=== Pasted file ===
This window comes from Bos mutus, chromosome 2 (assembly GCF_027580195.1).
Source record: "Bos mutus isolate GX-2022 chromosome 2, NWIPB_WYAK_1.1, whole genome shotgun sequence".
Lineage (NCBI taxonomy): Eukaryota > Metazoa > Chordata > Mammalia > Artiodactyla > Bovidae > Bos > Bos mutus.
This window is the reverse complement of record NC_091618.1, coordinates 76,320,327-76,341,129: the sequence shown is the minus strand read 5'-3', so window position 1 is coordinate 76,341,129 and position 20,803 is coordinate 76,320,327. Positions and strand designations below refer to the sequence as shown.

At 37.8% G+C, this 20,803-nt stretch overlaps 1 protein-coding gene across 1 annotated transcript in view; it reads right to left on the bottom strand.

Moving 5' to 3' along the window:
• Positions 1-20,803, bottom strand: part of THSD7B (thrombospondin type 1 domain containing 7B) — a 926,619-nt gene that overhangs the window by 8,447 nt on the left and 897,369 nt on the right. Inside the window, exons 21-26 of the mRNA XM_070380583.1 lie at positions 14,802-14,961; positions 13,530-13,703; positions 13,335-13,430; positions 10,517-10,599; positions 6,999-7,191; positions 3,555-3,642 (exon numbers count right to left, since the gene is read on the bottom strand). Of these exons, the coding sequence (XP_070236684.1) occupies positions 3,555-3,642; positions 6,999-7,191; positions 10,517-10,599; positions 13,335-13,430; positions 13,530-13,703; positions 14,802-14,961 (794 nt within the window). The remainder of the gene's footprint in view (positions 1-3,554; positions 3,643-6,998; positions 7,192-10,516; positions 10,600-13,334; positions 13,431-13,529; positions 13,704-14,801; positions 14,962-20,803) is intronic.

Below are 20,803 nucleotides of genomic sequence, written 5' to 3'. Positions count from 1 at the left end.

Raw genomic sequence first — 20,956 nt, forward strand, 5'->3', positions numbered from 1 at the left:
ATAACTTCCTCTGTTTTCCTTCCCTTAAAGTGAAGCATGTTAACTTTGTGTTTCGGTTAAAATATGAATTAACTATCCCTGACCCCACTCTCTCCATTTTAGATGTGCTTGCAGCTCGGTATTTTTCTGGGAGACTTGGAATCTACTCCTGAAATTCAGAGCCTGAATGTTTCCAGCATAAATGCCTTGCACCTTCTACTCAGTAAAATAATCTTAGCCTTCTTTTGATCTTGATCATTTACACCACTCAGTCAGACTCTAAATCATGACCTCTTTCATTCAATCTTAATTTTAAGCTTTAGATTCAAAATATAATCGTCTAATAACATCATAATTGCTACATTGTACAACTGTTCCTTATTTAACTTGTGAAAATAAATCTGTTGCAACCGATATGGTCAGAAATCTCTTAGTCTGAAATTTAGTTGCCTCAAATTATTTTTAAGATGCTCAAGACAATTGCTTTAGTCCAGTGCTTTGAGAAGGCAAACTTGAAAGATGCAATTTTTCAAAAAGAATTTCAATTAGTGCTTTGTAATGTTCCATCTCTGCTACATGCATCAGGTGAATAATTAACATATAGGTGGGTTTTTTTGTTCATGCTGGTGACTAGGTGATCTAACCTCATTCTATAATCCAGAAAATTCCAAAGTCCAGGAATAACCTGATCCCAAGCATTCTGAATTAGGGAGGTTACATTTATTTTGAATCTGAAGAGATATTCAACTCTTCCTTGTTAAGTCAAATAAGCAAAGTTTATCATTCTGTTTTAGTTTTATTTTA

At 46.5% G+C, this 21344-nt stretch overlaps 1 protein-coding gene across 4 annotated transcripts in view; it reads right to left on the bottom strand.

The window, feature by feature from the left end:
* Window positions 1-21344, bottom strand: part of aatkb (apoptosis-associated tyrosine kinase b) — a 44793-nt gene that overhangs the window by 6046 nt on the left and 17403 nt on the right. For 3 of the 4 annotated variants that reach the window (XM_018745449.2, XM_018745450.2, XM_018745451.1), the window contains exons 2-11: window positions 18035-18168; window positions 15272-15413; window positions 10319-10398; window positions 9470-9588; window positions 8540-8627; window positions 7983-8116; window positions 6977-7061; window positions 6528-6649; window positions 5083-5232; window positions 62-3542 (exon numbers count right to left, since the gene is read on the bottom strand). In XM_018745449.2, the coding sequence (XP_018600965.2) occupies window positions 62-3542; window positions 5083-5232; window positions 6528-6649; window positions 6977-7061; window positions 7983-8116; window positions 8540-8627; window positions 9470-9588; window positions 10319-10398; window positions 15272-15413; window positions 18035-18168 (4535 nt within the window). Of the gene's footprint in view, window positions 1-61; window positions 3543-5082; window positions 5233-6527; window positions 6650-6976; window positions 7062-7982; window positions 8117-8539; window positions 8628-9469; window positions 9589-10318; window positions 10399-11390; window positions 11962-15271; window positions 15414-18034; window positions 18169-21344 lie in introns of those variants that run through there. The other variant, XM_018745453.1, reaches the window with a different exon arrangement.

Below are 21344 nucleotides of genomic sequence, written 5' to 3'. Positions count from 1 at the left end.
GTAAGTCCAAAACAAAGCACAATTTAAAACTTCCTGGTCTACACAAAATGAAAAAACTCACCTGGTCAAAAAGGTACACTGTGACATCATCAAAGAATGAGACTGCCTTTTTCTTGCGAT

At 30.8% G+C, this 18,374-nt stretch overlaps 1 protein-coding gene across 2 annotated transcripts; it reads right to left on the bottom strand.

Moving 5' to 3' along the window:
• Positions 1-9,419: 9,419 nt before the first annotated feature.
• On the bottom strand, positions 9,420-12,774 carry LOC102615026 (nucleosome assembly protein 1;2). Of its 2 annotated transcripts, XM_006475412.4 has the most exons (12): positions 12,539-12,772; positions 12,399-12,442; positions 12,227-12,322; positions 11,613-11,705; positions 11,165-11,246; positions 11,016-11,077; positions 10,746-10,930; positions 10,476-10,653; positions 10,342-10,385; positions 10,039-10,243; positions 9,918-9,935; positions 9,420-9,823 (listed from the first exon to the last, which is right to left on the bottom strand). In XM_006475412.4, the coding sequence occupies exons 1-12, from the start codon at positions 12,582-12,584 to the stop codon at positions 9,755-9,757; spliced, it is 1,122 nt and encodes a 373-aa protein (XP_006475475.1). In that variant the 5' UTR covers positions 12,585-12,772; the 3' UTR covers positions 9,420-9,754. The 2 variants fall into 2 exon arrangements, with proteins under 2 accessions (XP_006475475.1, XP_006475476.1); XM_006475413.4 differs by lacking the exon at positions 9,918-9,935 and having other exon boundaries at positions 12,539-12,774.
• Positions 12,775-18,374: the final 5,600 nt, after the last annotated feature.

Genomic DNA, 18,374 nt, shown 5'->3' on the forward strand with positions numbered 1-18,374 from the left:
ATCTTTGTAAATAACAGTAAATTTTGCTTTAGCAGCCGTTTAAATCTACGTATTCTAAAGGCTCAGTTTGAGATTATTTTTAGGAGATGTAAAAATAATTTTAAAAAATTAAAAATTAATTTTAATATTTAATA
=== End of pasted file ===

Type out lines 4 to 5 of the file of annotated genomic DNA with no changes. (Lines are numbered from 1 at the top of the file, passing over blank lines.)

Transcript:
This window is the reverse complement of record NC_091618.1, coordinates 76,320,327-76,341,129: the sequence shown is the minus strand read 5'-3', so window position 1 is coordinate 76,341,129 and position 20,803 is coordinate 76,320,327. Positions and strand designations below refer to the sequence as shown.

At 37.8% G+C, this 20,803-nt stretch overlaps 1 protein-coding gene across 1 annotated transcript in view; it reads right to left on the bottom strand.